Utah’s Freedom Festival gets taxpayer money, but they can’t discriminate against LGBTQ groups

Posted at 3:35 PM, Mar 20, 2018
and last updated 2018-03-20 20:14:48-04

PROVO, Utah -- America's Freedom Festival can take $113,000 in taxpayer dollars for its annual event celebrating the Fourth of July, but it cannot discriminate against particular groups.

The Utah County Commission voted unanimously on Tuesday to approve a new contract to help fund the massive parade and patriotic celebration -- with a new non-discrimination clause attached.

The issue came up when when LGBTQ rights groups complained they had been repeatedly excluded from participating in parades. Mormons Building Bridges told commissioners they had twice been excluded from marching in the parade with LGBTQ veterans and Encircle, a youth resource center, was not allowed to participate at the last minute after being initially allowed in.

"America's Freedom Festival has an exceptional opportunity this year to send a message that in Provo, everyone is welcome," said Kendall Wilcox of Mormons Building Bridges.

A number of LGBTQ groups and community residents spoke in favor of the clause. Tisha Olsen, a Marine who is also transgender, told the commission she fought in several wars for her country but has felt excluded from the Freedom Festival.

"We are a very diversified country, and that's what makes us strong," she said.

Throughout Tuesday's meeting, public comment was largely in favor of the clause. Some residents complained that the Freedom Festival should reflect the diversity of the area.

"Utah County is not what it was in the 1950s and I think it would be cool to see the parade show that change as well," one man said.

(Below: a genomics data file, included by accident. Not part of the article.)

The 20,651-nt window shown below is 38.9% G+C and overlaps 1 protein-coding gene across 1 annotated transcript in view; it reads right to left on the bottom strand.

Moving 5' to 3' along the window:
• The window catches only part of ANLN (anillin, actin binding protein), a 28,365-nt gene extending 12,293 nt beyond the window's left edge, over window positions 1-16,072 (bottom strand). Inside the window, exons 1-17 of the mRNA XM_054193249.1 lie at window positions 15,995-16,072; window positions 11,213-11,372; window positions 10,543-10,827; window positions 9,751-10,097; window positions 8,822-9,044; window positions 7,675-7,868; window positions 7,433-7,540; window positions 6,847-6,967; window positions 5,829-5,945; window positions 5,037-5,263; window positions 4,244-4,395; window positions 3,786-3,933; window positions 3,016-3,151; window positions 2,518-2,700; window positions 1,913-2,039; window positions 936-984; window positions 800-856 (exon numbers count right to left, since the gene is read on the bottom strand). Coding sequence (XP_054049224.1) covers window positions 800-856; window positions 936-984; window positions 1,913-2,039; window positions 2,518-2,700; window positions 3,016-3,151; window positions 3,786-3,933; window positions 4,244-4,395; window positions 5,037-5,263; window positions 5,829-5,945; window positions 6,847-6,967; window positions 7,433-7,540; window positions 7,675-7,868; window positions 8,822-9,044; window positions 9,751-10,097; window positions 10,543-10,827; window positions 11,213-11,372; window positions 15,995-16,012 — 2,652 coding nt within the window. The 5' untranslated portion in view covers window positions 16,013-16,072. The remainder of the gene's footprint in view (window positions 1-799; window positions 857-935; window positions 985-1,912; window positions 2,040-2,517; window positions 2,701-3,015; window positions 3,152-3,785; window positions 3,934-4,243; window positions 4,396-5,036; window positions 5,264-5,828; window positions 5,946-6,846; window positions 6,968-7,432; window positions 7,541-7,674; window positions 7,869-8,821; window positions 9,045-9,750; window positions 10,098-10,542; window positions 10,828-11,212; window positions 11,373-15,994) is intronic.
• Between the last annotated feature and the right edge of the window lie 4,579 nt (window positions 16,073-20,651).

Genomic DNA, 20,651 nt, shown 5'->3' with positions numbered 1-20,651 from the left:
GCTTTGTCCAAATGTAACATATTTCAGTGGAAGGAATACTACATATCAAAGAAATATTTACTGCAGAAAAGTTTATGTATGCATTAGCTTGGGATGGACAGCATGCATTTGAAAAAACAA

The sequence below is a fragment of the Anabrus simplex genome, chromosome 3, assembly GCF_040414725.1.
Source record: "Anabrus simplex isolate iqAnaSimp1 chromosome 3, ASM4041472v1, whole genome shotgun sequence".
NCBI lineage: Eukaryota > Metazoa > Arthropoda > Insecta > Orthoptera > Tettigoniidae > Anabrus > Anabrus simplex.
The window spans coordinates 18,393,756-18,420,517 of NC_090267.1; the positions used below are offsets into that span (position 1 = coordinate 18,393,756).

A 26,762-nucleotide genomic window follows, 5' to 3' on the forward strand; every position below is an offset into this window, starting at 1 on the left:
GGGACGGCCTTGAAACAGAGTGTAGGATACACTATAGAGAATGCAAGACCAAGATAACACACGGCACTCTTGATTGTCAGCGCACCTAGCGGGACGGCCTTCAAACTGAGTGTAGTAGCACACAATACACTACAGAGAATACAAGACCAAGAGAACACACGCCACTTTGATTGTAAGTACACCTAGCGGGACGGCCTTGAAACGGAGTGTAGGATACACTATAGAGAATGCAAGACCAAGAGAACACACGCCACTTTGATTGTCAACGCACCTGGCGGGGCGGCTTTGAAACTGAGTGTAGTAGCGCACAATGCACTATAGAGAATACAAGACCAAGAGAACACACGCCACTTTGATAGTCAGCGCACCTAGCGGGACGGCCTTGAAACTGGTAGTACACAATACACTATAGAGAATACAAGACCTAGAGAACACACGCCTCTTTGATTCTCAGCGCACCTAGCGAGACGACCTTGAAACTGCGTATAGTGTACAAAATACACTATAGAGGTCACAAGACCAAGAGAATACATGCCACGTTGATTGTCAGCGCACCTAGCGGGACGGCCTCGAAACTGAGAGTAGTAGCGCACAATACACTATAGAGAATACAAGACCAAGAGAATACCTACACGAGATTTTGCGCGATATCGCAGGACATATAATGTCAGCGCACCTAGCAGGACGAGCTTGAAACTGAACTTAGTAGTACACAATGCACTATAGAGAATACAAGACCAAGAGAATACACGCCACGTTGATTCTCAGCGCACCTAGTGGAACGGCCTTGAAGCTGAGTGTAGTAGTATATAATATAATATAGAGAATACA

The lone opponent of it was a representative of the Utah Eagle Forum.

"It is inappropriate to force a parade that was founded on a traditional family and the things the family does to hold our society together, to provide a platform for a message of sexuality that is unrelated to the general principles of the parade," said Dani Palmer.

Utah County Commissioner Nathan Ivie said he wanted to ensure that taxpayer dollars were not spent to exclude people.

"By including this non-discrimination, we're ensuring those tax dollars are used in a manner that does not oppress the minority who may have been shut out, who have historically been shut out," he said.

Freedom Festival organizers told the Utah County Commission they would "concur" with the clause in the contract, but wouldn't exactly commit to including LGBTQ groups in the parade when questioned by FOX 13.

"We're saying, 'Hey, let's keep working through it,'" said Steve Shallenberger, a trustee of the Freedom Festival. "That's the beauty of America. Let's talk through this."

Shallenberger promised an announcement soon on the parade. Mormons Building Bridges said it intended to file an application to walk an LGBTQ veterans group in the July Fourth parade.

To ensure the Freedom Festival's compliance, the group said it also intended to ask Provo Mayor Michelle Kaufusi to get a similar clause in the city's contract with the event. Provo kicks in hundreds of thousands of dollars in cash and in-kind contributions to the annual event.